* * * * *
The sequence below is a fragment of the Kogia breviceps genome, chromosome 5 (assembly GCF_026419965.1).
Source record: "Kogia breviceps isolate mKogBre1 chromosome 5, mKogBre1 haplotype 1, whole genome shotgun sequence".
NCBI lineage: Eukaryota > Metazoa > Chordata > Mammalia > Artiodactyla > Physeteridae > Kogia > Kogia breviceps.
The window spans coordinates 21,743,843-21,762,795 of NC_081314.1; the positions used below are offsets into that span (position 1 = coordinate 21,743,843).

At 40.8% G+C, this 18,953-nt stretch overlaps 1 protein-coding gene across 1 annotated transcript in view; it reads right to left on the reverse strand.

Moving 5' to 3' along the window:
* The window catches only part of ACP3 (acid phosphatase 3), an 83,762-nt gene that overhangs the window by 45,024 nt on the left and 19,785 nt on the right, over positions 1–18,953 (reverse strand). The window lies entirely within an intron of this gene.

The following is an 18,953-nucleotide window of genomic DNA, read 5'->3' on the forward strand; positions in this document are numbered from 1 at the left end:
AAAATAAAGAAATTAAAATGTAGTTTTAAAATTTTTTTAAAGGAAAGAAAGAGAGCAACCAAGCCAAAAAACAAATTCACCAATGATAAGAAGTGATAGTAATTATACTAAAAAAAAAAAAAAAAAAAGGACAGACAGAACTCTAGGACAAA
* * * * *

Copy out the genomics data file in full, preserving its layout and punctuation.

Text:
The sequence below is a fragment of the Kogia breviceps genome, chromosome 5 (assembly GCF_026419965.1).
Source record: "Kogia breviceps isolate mKogBre1 chromosome 5, mKogBre1 haplotype 1, whole genome shotgun sequence".
NCBI lineage: Eukaryota > Metazoa > Chordata > Mammalia > Artiodactyla > Physeteridae > Kogia > Kogia breviceps.
The window spans coordinates 21,743,843-21,762,795 of NC_081314.1; the positions used below are offsets into that span (position 1 = coordinate 21,743,843).

At 40.8% G+C, this 18,953-nt stretch overlaps 1 protein-coding gene across 1 annotated transcript in view; it reads right to left on the reverse strand.

Moving 5' to 3' along the window:
* The window catches only part of ACP3 (acid phosphatase 3), an 83,762-nt gene that overhangs the window by 45,024 nt on the left and 19,785 nt on the right, over positions 1–18,953 (reverse strand). The window lies entirely within an intron of this gene.

The following is an 18,953-nucleotide window of genomic DNA, read 5'->3' on the forward strand; positions in this document are numbered from 1 at the left end:
AAAATAAAGAAATTAAAATGTAGTTTTAAAATTTTTTTAAAGGAAAGAAAGAGAGCAACCAAGCCAAAAAACAAATTCACCAATGATAAGAAGTGATAGTAATTATACTAAAAAAAAAAAAAAAAAAAGGACAGACAGAACTCTAGGACAAA